An Overview of CSW63

By Beth Blissman, UN Rep, Loretto Community

Beth catches up with Rev. Dionne Boissiere, Chaplain of the Church Center at the UN.

The Commission on the Status of Women (CSW) is the principal global intergovernmental body dedicated exclusively to the promotion of gender equality and the empowerment of women. As a functional commission of the Economic and Social Council (ECOSOC), CSW was established by Council resolution 11(II) of 21 June 1946. 
This year’s CSW meeting embraced the Priority Theme of “Social protection systems, access to public services and sustainable infrastructure for gender equality and the empowerment of women and girls “ and also evaluated progress in the implementation of the agreed conclusions from the 60th session (2016) on ‘Women’s empowerment and the link to sustainable development.The 10-day session included a ministerial segment with round tables and other high-level interactive dialogues, a general discussion, interactive and expert panel discussions and an outcome document. Stakeholders within the UN organized many side events to draw attention to critical aspects of the work on gender equality, and those of us who are members of civil society (the non-governmental sector) worked to organize over 400 parallel events that took place in four different locations in Manhattan close to the UN. 
Highlights of the week included three parallel events co-sponsored by Loretto at the UN, hosting a delegation of 30 students, Sisters, teachers and Loretto Volunteers, and a townhall meeting on 12 March hosted by Secretary General Antonio Guterres.  He reminded us that “to promote human rights for all…. gender equality is a central instrument for human rights…to ensure development for all, gender equality is a fundamental tool for development.”  

Also, I was particularly impressed by the leadership of two fabulous female role models who gave their all during the two-week process:H.E. Ms. Geraldine Byrne Nason (Ireland), CSW63 Chair (Western European and other States Group) welcomed each person to New York City and UN headquarters. (She made me Proud to be Irish! ) 

H.E. Ms. Koki Muli Grignon  (Deputy Permanent Representative, Kenya), CSW63 Vice-Chair (African States Group) and facilitator of the Agreed Conclusions.  Ms. Grignon also endured both cyber bullying and telephone bullying as the facilitator, simply for doing her work facilitating an outcome document promoting gender equality and the empowerment of women and girls.   Tactics such as these are fear-based attempts by weak people attempting to break down the UN’s multilateral system that strives to accommodate different opinions and celebrate diversity.  Since such tactics are modeled by certain current elected officials in the US, it’s a key time in our herstory to challenge xenophobia and educate ourselves and others.  We continue to see that Women Human Rights Defenders are particularly vulnerable to reprisals, online harassment, sexual assault, death threats, murder and targeting of family members.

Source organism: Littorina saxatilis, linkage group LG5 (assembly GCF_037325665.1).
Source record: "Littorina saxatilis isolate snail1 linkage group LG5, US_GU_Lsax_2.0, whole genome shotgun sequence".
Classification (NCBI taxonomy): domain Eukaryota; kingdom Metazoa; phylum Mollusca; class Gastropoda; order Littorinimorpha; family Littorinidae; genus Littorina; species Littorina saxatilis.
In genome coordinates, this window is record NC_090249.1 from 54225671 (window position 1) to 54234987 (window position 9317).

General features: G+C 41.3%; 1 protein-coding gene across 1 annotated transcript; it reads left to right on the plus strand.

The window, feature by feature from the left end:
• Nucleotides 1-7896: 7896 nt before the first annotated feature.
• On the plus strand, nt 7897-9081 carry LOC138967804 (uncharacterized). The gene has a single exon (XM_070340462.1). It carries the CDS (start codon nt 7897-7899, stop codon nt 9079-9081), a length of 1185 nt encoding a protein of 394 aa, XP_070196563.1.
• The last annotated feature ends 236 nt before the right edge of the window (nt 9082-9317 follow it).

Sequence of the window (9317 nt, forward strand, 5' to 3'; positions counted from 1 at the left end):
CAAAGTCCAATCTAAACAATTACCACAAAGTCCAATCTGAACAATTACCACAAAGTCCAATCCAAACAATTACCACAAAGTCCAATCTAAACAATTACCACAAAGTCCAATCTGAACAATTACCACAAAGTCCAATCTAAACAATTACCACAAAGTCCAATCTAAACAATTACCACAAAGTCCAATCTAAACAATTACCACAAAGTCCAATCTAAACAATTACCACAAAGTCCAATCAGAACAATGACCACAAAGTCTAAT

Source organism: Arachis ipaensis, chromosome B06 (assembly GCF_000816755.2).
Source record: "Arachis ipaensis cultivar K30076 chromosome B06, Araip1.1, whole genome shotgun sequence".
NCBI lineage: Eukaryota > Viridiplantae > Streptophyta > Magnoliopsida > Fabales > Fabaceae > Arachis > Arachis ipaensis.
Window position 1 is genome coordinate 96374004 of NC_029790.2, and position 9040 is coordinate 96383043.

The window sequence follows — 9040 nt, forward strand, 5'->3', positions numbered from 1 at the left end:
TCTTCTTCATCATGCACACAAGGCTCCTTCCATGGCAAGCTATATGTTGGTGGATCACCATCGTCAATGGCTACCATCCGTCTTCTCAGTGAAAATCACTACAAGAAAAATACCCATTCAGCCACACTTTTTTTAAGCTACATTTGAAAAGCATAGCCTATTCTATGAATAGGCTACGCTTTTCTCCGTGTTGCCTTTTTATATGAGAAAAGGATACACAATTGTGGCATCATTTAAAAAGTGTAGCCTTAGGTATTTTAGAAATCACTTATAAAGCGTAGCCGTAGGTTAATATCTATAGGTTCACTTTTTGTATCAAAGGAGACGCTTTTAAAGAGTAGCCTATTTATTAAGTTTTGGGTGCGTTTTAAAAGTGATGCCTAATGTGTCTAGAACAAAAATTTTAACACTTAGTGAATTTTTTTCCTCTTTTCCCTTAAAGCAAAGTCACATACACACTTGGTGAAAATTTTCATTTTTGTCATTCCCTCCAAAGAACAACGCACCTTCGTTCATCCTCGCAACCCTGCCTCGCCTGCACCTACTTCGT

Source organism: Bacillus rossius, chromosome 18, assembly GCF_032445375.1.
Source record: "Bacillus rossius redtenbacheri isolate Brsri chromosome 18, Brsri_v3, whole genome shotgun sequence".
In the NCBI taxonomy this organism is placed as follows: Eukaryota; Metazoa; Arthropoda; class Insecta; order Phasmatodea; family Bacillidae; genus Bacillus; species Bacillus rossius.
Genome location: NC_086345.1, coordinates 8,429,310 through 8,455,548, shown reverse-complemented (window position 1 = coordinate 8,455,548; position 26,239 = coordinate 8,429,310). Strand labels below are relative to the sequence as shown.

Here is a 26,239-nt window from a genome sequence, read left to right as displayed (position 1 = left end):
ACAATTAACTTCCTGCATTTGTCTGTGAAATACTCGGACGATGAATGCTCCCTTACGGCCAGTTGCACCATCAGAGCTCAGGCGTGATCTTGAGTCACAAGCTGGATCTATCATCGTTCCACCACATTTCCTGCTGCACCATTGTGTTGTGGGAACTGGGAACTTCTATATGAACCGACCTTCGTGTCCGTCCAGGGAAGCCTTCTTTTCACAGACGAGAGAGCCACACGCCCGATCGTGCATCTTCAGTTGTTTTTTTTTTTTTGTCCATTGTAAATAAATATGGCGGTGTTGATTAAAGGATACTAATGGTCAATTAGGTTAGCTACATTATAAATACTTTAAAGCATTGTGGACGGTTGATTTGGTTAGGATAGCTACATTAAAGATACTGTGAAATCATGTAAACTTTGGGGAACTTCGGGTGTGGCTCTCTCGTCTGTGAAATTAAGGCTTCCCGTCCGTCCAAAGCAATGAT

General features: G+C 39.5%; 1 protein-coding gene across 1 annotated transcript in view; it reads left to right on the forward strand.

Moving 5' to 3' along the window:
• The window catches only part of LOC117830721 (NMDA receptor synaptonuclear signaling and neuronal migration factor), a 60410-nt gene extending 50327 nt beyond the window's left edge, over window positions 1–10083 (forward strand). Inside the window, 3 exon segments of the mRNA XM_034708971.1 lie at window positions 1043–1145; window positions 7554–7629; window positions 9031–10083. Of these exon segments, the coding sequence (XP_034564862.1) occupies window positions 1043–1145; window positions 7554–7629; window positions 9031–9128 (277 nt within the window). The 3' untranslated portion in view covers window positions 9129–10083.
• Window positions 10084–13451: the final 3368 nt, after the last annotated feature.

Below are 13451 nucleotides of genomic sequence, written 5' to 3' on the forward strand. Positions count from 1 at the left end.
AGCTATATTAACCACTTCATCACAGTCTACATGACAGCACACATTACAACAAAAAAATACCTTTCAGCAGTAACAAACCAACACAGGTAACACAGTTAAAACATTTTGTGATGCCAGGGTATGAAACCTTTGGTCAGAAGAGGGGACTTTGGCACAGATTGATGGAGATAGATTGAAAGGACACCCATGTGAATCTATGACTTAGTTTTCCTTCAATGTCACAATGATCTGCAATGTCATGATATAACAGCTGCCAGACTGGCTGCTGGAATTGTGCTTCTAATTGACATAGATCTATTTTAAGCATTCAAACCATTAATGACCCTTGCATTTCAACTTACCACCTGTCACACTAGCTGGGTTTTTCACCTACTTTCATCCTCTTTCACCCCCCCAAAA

Fortunately, in spite of the bullying and harassment, the diplomats who were members of the Commission reached an Agreed Conclusion around 6:30 pm on Friday,  22 March 2019. Amidst sighs of relief and excitement, the NGO representatives in attendance filled up the balcony of Conference Room 4 and attended the opening of the 14th plenary meeting of the Commission on the Status of Women. Here’s the webcast:


It provides a good global view of the current situation of gender equality and the empowerment of women and girls.  We are still a long way from a truly just, integrated and sustainable model of development that’s inclusive of gender, environmental, and economic justice.  We still need to creatively push for policy every day that puts the interests of disempowered, marginalized and impoverished girls, women and their communities at the centre of policy concerns, ahead of the corporate agenda, and upholds the protection of their human rights. In order to achieve the 2030 Agenda, and ‘to reach those furthest behind first,’ we need to ensure better access to health care, quality education, skills training, and public services for girls and women. Here’s the press release from UN Women, that outlines that we are making progress:


In conclusion, however, those of us in the U.S. need to continue to shift worldviews, curricula and hearts in order to achieve inclusive, non-tokenistic participation for girls and women at all levels of decision-making – including policy design, implementation, monitoring, and evaluation.